Ashevllle, N. C. Sept. J4, H8.
1816 More than 100 lives lost In
the wreck's of the British transport
"Harpooner," off the eoaat of New
1841 Joaquin Miller, "tn poet oi
the 8lerra," born near Wabash. Ind.,
Died at Oakland, Cal Feb. 17, 1918.
,044 iihhuvtnn Treatv. nettling
the boundary between Canada and
Maine, proclaimed. .
, 1859 Peace waa concluded between
France and Austria by the treaty of
zuncn.' ' ":.
1870 Tha French retook Orleans
from the Germans.
1876 Centennial exposition at
Philadelphia cloaed. '
1888 Germany celebrated the
400th anniversary of Luther's birth.
1904 Battleship New Jersey was
launched at Quincy, Mass.
r ip,io Anti-American demonstration
In Mexico on account of the lynching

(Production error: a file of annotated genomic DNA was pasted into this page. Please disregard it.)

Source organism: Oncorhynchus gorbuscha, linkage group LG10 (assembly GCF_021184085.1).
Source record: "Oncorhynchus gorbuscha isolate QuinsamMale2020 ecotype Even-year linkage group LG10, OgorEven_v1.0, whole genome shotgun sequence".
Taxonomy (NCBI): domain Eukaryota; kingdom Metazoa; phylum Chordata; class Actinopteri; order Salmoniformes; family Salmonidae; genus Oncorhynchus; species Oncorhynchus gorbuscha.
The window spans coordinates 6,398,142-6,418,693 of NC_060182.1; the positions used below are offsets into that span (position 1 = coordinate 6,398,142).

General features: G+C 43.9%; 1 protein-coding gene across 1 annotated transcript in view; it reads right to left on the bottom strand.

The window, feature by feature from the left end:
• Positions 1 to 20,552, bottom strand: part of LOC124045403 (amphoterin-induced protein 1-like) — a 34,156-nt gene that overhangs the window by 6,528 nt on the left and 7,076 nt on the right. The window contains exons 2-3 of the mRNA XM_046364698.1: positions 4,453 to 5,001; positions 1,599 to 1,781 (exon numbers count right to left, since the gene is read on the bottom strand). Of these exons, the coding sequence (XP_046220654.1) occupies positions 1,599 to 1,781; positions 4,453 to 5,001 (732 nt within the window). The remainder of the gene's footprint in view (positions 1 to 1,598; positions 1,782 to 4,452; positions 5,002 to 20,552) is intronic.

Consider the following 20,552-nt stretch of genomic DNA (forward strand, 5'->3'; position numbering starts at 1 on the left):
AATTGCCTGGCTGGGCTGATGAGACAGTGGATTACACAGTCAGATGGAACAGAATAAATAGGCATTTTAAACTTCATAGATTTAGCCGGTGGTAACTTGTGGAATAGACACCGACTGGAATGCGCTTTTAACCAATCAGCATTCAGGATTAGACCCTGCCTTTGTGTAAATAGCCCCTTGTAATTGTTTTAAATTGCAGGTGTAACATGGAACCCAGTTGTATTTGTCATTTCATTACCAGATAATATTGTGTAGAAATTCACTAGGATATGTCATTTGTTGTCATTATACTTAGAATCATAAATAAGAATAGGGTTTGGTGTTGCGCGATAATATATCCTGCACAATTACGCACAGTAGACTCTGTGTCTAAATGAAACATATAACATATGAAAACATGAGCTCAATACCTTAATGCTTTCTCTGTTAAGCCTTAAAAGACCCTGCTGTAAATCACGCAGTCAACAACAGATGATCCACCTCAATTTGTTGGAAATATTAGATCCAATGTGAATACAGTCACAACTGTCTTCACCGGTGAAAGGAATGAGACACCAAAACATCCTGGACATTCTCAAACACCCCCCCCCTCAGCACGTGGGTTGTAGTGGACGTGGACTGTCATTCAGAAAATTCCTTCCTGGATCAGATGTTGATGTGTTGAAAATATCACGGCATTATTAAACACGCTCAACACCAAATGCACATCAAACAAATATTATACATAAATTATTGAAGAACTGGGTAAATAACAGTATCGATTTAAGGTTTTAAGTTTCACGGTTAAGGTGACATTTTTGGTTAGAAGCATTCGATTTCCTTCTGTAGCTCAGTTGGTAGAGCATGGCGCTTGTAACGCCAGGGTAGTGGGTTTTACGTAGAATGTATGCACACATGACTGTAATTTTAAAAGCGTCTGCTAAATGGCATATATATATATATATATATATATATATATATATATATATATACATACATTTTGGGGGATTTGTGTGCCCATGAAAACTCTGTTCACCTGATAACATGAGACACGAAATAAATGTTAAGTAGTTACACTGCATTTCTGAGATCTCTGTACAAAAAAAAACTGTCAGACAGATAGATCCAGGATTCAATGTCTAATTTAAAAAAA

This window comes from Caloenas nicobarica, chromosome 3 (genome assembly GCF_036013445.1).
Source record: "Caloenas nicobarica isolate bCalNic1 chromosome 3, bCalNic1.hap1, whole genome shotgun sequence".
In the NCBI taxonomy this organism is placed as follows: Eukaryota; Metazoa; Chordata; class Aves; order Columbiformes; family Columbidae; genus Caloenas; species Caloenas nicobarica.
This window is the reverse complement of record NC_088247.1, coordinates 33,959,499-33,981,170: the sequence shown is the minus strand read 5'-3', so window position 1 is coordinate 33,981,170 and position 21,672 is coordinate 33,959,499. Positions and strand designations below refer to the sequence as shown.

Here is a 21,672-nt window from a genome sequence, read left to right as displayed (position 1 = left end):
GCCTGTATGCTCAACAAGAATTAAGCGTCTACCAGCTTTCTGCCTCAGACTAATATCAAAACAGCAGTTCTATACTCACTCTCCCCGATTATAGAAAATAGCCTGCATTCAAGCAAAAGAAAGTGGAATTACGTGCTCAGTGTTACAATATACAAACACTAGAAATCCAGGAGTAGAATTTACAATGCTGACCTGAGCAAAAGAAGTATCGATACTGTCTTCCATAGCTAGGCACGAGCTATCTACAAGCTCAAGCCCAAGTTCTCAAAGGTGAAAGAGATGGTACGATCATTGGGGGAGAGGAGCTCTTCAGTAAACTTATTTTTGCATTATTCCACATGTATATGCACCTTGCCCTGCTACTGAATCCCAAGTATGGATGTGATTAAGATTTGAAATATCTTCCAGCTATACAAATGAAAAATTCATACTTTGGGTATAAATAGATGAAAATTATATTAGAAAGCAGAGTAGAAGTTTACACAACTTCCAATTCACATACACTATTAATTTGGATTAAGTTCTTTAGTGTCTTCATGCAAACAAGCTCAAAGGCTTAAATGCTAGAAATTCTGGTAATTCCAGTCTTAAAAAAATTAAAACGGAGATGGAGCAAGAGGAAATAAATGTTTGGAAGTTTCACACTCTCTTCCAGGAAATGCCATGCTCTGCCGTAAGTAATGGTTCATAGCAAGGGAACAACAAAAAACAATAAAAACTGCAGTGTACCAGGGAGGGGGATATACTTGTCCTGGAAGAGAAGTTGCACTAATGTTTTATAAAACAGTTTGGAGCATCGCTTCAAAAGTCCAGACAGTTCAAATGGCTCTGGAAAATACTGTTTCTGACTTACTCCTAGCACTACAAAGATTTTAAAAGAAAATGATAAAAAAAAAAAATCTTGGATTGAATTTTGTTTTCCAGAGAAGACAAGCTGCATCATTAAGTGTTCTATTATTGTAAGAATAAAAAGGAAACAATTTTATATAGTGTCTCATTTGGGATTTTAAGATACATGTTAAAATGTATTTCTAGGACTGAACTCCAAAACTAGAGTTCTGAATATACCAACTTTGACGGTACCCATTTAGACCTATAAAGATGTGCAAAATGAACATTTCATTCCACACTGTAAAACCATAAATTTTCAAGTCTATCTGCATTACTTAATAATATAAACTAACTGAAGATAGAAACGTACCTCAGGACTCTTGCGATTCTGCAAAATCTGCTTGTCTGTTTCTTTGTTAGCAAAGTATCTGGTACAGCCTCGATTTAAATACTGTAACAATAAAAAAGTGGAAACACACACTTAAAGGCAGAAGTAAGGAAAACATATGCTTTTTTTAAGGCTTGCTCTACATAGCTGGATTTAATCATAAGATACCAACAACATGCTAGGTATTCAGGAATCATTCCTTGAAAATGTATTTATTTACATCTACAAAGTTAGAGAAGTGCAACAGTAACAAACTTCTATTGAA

of a Mexican In Texas.
1915 A windstorm swept over e
Vbimbi Miaannri and Iowa.
killing' fifty persons and doing much
The Day We Celebrate.
George A. Day was born Novem
ber 10, 1869. He is a native of Iowa
and graduated In law from the Iowa
State university In 1883, coming to
Omaha Immediately to practice nig
nrofesgion. He was supreme court
commissioner before going on the dis
Oliver E. Berg, president or me
Berg Clothing company, is Just 65
years old. He comes from Sweden, but
has long been prominent In Omaha
Judge Richard 8. Tuthill, veteran
Chicago Jurlet, waa born In Jackson
oounty, Illinois, aeventy-nve years ago
Hear Admiral Ridley Mckean, judge
advocate general of the navy, was
born In Tennessee lorty-rour year ago
Henry van Dyne, noted autnor ana
present United States minister to the
Netherlands, was oorn at oerman